in: ZEF Discussion Paper (316)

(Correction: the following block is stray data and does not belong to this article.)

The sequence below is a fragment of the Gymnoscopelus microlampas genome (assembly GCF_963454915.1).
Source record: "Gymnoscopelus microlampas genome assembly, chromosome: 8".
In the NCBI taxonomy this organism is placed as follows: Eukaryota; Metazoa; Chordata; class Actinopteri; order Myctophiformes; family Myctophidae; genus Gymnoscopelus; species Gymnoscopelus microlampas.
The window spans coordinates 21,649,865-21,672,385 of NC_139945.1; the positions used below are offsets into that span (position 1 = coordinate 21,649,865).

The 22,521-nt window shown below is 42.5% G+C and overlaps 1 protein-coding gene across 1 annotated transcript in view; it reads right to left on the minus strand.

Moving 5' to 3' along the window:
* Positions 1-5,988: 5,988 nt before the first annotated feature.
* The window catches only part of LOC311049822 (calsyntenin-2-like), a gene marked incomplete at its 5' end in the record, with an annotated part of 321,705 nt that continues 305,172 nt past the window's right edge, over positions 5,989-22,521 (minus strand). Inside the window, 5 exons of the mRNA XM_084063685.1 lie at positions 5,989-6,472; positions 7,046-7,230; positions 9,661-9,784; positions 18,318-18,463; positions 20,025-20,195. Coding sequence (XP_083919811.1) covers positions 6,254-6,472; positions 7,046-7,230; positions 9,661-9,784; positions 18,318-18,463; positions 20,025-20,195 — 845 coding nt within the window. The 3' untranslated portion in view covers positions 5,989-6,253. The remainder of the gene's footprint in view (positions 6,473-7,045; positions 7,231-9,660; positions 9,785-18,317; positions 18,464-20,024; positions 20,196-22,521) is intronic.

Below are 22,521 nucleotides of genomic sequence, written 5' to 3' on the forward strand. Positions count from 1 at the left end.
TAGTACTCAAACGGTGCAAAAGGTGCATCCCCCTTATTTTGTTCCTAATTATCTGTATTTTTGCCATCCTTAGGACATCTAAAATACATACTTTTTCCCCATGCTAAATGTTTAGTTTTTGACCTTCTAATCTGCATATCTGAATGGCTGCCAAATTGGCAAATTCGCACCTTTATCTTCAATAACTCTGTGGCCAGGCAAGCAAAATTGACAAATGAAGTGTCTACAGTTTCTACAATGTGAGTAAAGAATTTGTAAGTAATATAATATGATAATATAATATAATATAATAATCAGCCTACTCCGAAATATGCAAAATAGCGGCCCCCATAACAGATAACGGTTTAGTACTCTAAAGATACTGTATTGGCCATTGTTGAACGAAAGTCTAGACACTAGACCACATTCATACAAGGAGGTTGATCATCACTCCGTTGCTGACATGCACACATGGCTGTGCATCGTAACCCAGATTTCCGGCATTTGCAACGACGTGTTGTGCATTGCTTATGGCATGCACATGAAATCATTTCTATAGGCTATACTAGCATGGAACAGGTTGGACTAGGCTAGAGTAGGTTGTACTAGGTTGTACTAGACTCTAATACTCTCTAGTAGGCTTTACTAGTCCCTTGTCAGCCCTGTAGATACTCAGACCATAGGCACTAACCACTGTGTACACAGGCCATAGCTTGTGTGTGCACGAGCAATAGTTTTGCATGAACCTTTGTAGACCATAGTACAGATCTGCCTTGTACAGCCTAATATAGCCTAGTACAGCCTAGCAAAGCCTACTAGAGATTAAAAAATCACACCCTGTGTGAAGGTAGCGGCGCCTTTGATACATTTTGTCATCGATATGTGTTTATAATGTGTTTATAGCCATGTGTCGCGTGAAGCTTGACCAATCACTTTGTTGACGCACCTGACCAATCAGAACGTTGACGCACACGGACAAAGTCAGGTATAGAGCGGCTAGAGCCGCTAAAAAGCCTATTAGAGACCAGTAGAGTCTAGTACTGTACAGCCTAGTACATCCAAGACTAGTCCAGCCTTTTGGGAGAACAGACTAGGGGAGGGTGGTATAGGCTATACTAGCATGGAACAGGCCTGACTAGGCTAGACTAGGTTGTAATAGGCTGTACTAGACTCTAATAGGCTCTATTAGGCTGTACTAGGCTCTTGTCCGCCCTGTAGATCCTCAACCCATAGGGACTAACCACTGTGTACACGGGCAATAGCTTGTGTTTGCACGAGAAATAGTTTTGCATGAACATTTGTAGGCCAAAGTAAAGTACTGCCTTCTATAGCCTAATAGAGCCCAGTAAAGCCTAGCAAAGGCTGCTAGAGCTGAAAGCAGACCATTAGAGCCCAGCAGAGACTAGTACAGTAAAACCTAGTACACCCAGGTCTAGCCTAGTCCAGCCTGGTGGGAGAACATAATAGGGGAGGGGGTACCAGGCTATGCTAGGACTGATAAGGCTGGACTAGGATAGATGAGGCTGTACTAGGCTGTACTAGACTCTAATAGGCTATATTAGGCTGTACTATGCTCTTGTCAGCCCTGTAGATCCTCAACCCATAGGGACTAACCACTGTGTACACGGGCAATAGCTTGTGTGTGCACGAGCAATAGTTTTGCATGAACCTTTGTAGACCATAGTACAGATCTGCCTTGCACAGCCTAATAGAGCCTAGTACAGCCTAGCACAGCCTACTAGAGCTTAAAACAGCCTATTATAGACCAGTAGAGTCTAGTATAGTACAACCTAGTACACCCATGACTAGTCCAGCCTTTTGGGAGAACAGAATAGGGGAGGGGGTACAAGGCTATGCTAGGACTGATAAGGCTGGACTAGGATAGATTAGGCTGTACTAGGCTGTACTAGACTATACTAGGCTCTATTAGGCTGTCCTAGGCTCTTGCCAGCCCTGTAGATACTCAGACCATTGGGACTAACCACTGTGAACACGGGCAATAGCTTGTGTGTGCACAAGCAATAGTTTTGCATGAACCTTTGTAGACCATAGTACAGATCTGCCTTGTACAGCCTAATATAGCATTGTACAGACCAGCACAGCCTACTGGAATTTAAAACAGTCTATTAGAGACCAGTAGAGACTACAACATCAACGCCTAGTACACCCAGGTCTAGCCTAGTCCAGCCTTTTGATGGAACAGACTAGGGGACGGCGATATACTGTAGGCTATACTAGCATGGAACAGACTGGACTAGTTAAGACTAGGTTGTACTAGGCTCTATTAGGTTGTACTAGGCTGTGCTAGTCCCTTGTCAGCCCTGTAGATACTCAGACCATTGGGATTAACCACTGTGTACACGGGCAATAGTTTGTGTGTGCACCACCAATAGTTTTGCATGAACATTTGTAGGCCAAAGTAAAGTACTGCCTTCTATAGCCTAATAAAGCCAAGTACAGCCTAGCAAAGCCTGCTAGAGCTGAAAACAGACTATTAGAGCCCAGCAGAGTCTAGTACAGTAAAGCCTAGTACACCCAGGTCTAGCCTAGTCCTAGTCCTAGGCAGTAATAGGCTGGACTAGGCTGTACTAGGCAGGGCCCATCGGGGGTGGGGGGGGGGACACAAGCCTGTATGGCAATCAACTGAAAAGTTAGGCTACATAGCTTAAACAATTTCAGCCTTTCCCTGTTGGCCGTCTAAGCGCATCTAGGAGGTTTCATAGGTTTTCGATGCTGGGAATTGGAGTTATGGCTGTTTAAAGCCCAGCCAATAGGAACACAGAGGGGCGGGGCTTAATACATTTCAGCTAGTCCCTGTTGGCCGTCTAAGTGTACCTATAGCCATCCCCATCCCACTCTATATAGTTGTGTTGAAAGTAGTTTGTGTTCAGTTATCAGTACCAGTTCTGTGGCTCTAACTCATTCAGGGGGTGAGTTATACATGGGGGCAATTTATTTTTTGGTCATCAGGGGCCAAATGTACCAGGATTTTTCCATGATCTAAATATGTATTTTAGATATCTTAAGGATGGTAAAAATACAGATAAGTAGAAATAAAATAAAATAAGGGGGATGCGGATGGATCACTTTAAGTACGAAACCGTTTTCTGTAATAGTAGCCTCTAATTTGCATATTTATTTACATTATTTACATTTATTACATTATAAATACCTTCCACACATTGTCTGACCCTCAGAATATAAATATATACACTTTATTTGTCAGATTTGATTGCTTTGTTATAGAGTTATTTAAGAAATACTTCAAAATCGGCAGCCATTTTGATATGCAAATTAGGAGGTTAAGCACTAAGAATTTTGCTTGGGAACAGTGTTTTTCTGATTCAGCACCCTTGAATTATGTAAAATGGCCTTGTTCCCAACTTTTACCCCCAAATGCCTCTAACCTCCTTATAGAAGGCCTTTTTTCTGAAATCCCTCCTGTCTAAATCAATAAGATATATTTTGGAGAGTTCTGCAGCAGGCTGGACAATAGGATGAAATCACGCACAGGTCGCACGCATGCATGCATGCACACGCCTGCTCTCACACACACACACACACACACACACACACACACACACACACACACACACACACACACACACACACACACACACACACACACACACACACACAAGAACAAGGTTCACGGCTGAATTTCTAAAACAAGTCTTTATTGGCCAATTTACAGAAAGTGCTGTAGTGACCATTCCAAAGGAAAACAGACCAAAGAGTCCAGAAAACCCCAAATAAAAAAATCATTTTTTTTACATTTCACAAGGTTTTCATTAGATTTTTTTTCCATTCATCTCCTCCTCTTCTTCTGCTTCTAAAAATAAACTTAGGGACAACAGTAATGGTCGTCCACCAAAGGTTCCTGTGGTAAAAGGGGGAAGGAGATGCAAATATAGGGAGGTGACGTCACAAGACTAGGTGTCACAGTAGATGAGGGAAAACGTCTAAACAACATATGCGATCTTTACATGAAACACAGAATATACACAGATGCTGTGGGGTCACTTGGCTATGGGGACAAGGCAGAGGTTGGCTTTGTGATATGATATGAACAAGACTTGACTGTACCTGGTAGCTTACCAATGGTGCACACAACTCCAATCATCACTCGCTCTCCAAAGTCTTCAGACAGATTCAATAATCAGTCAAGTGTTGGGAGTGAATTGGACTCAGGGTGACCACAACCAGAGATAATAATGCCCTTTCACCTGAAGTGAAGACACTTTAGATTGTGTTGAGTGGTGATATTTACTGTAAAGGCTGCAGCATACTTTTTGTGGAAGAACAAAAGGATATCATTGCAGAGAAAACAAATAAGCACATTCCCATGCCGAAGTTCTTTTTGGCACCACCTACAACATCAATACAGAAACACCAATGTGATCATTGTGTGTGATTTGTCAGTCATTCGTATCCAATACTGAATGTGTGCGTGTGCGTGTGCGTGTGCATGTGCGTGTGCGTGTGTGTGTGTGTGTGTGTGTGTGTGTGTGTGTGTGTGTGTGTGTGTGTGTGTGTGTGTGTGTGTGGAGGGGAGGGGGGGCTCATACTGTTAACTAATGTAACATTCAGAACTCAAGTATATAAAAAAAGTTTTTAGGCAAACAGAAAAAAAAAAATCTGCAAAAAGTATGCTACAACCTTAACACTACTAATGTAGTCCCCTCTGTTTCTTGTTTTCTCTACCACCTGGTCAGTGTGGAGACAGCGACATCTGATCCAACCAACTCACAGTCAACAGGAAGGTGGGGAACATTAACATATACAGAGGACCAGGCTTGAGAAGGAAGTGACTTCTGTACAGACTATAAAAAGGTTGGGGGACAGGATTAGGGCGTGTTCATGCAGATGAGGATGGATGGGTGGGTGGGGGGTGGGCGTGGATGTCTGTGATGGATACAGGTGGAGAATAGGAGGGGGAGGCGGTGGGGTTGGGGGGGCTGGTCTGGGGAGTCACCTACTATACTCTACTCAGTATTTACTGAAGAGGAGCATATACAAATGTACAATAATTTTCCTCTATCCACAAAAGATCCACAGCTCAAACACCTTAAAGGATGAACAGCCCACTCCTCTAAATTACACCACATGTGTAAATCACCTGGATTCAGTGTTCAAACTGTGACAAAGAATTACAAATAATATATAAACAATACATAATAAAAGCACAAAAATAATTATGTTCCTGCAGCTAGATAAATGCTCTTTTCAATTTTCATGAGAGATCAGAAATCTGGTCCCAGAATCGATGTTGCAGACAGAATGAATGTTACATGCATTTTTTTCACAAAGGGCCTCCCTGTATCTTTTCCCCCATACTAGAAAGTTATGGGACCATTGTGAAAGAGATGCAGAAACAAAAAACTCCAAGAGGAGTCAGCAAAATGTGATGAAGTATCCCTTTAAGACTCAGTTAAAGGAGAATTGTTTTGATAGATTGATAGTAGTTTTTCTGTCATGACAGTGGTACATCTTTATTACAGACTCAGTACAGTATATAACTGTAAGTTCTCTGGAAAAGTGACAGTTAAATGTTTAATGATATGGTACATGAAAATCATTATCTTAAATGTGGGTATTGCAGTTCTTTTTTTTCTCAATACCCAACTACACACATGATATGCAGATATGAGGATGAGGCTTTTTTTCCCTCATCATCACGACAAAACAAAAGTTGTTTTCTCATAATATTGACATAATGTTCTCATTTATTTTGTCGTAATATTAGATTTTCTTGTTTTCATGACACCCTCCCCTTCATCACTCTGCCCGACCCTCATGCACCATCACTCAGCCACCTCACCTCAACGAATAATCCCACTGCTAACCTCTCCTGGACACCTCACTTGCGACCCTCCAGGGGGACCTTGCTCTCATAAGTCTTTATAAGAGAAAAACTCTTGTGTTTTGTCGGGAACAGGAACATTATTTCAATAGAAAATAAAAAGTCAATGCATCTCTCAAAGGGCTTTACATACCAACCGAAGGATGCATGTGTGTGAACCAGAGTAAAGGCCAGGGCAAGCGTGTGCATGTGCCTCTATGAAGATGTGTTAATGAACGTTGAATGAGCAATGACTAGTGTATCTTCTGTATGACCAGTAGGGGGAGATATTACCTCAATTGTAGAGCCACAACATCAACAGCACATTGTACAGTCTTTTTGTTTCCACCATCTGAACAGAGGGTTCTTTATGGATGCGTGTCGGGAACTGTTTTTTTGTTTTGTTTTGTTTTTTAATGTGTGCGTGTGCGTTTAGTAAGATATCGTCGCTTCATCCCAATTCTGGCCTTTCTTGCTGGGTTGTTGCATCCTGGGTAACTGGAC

This paper examines whether social protection – in the form of existing social assistance programmes – affects measures of household well-being such as poverty, food security and costly risk-coping behaviour during the COVID-19 pandemic. Using primary data from nationally representative, in-person surveys in Kenya allows the exploration of the impacts of major social assistance programmes. Our analysis employs the doubly robust difference-in-differences approach to estimate the impacts of social assistance programmes on common measures of household welfare. We find that social assistance programmes significantly reduce the prevalence of economic shocks and the further impoverishment of beneficiaries during the pandemic. Furthermore, households with social assistance coverage are less likely to sell assets as a coping strategy. Overall, the results suggest that, during a systematic crisis such as a pandemic, pre-existing social assistance schemes can deliver positive impacts in line with the primary goals of social safety nets and prevent households from falling deeper into poverty by preserving their asset base.